Kitsilano business frustrated with ‘open street’ pilot project

Click to play video: 'Traffic-calming measures on Yew St. create confusion'
Traffic-calming measures on Yew St. create confusion
A traffic- calming measure in Vancouver's Kitsilano community is creating confusion and even allegedly hurting the bottom line of one area business. More than a week ago, the city put up signs and some barriers, to make a section of Yew street more pedestrian and bicycle-friendly during certain times of the week. But as Christa Dao reports, complaints have already forced the city to make changes. – Jul 9, 2023

The concept is simple — transform Yew Street into Vancouver’s first pedestrian-friendly open street, but the execution has been anything but.

Both pedestrians and drivers have expressed frustration, unable to navigate confusing signage.

Yew Street is fully closed to vehicle traffic from 4 p.m. to midnight on weekdays and from 10 a.m. to midnight on weekends.

Deliveries are only allowed outside of these hours.

To make things a bit more complicated, vehicles can’t turn onto Yew Street from Cornwall Avenue or West 1st Avenue.

Kits Market said it had seen a 40-per cent drop in business since the end of June, when the pilot began.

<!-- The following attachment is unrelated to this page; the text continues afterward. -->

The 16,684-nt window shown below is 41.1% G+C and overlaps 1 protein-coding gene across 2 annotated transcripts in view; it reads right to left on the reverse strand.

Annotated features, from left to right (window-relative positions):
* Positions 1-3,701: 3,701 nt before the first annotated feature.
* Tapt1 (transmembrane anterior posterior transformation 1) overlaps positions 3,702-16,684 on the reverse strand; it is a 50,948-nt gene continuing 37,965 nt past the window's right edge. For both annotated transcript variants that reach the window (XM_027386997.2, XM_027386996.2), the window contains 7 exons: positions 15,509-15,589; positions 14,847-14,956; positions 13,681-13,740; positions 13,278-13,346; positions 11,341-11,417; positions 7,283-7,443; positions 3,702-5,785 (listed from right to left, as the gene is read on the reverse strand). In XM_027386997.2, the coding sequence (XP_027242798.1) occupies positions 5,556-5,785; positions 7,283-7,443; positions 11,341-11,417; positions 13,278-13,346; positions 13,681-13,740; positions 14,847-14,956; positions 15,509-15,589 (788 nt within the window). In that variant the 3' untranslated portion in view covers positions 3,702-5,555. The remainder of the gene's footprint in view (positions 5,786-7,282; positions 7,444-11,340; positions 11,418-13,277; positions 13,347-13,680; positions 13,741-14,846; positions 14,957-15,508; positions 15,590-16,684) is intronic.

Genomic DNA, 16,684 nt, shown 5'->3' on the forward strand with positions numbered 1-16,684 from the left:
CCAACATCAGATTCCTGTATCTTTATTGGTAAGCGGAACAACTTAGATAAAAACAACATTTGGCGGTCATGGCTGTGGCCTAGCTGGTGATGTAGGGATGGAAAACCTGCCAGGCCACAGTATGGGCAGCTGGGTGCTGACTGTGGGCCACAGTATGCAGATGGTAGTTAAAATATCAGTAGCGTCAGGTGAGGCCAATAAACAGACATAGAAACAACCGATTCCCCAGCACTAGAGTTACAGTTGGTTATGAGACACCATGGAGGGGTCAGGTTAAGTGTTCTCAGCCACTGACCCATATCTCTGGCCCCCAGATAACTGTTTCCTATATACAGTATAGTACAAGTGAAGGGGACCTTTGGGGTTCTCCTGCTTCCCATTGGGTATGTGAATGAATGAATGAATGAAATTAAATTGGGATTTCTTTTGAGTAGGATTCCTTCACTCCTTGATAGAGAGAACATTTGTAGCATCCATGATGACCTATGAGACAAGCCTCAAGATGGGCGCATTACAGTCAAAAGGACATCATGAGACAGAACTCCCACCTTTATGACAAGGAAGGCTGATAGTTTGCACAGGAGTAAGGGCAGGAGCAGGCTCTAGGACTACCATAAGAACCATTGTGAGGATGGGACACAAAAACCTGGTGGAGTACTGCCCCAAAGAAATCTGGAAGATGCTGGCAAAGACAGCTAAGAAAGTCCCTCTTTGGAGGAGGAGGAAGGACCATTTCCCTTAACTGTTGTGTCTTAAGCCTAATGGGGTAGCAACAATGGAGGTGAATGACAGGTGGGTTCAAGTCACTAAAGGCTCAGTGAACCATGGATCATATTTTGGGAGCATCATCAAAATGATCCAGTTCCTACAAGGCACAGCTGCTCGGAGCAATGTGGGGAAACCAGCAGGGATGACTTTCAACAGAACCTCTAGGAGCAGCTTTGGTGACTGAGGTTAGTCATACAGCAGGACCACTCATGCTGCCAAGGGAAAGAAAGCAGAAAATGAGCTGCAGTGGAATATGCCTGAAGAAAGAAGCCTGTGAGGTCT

The owners said customers are unable to find parking and their flowers can’t be delivered outside of the scheduled times.

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“We’ve been here for more than 50 years. The city is trying to kill us. I don’t understand that, it’s not fair to the local businesses,” said Hang Zhang, Kits Market’s co-owner.

“We have lost a lot of money. This is not right.”

Click to play video: 'Peer crisis response teams coming to 3 more B.C. communities'
Peer crisis response teams coming to 3 more B.C. communities

The other owner is worried the business might not be able to survive the pilot project.

“We got a call from the delivery company saying, ‘We can’t do deliveries, no left turn, no right turn,’” said Lu Sun, Kits Markets’ other owner.

“We don’t know how we’re going to be here.”

The City of Vancouver said it will add simpler signage for drivers and remove a concrete island. City staff are also looking to add street furniture.

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Despite frustrations, some Kitsilano residents said they do enjoy the car-free zone.

“My experience has been great so far. It’s bringing more people into the community,” Tessa Laxton said.

“More pedestrians (as well). I like it, I think it’s great.”

The open street project is expected to last until the end of the summer.

The city is asking for feedback and staff said if the pilot is successful, it could return next summer with “improvements.”

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